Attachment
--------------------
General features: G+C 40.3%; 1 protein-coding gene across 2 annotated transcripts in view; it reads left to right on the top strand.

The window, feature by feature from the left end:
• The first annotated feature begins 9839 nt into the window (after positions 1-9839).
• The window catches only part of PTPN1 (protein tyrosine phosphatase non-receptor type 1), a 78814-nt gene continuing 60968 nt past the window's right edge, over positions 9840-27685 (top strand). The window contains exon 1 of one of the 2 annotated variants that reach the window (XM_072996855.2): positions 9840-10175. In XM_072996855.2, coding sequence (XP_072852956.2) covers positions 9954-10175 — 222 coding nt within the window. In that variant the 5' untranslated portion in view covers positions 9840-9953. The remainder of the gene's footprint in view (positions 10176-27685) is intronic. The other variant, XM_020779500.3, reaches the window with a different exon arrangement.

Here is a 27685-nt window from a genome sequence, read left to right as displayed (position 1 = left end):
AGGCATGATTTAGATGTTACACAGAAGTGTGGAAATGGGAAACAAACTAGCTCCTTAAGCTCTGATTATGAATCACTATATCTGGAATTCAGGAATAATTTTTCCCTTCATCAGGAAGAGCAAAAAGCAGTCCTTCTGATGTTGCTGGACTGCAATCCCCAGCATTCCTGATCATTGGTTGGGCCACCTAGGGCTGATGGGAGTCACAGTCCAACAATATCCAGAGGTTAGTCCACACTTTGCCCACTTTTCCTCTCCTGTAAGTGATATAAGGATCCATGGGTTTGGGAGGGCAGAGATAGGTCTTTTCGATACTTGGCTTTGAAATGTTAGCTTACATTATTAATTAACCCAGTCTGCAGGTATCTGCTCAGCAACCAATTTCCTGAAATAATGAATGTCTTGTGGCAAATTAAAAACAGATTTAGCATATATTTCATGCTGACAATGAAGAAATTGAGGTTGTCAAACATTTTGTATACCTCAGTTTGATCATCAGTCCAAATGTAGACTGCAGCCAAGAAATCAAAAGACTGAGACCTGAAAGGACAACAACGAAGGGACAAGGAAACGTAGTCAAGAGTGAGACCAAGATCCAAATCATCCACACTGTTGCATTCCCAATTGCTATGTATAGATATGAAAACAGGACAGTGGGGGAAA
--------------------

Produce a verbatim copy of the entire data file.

General features: G+C 40.3%; 1 protein-coding gene across 2 annotated transcripts in view; it reads left to right on the top strand.

The window, feature by feature from the left end:
• The first annotated feature begins 9839 nt into the window (after positions 1-9839).
• The window catches only part of PTPN1 (protein tyrosine phosphatase non-receptor type 1), a 78814-nt gene continuing 60968 nt past the window's right edge, over positions 9840-27685 (top strand). The window contains exon 1 of one of the 2 annotated variants that reach the window (XM_072996855.2): positions 9840-10175. In XM_072996855.2, coding sequence (XP_072852956.2) covers positions 9954-10175 — 222 coding nt within the window. In that variant the 5' untranslated portion in view covers positions 9840-9953. The remainder of the gene's footprint in view (positions 10176-27685) is intronic. The other variant, XM_020779500.3, reaches the window with a different exon arrangement.

Here is a 27685-nt window from a genome sequence, read left to right as displayed (position 1 = left end):
AGGCATGATTTAGATGTTACACAGAAGTGTGGAAATGGGAAACAAACTAGCTCCTTAAGCTCTGATTATGAATCACTATATCTGGAATTCAGGAATAATTTTTCCCTTCATCAGGAAGAGCAAAAAGCAGTCCTTCTGATGTTGCTGGACTGCAATCCCCAGCATTCCTGATCATTGGTTGGGCCACCTAGGGCTGATGGGAGTCACAGTCCAACAATATCCAGAGGTTAGTCCACACTTTGCCCACTTTTCCTCTCCTGTAAGTGATATAAGGATCCATGGGTTTGGGAGGGCAGAGATAGGTCTTTTCGATACTTGGCTTTGAAATGTTAGCTTACATTATTAATTAACCCAGTCTGCAGGTATCTGCTCAGCAACCAATTTCCTGAAATAATGAATGTCTTGTGGCAAATTAAAAACAGATTTAGCATATATTTCATGCTGACAATGAAGAAATTGAGGTTGTCAAACATTTTGTATACCTCAGTTTGATCATCAGTCCAAATGTAGACTGCAGCCAAGAAATCAAAAGACTGAGACCTGAAAGGACAACAACGAAGGGACAAGGAAACGTAGTCAAGAGTGAGACCAAGATCCAAATCATCCACACTGTTGCATTCCCAATTGCTATGTATAGATATGAAAACAGGACAGTGGGGGAAA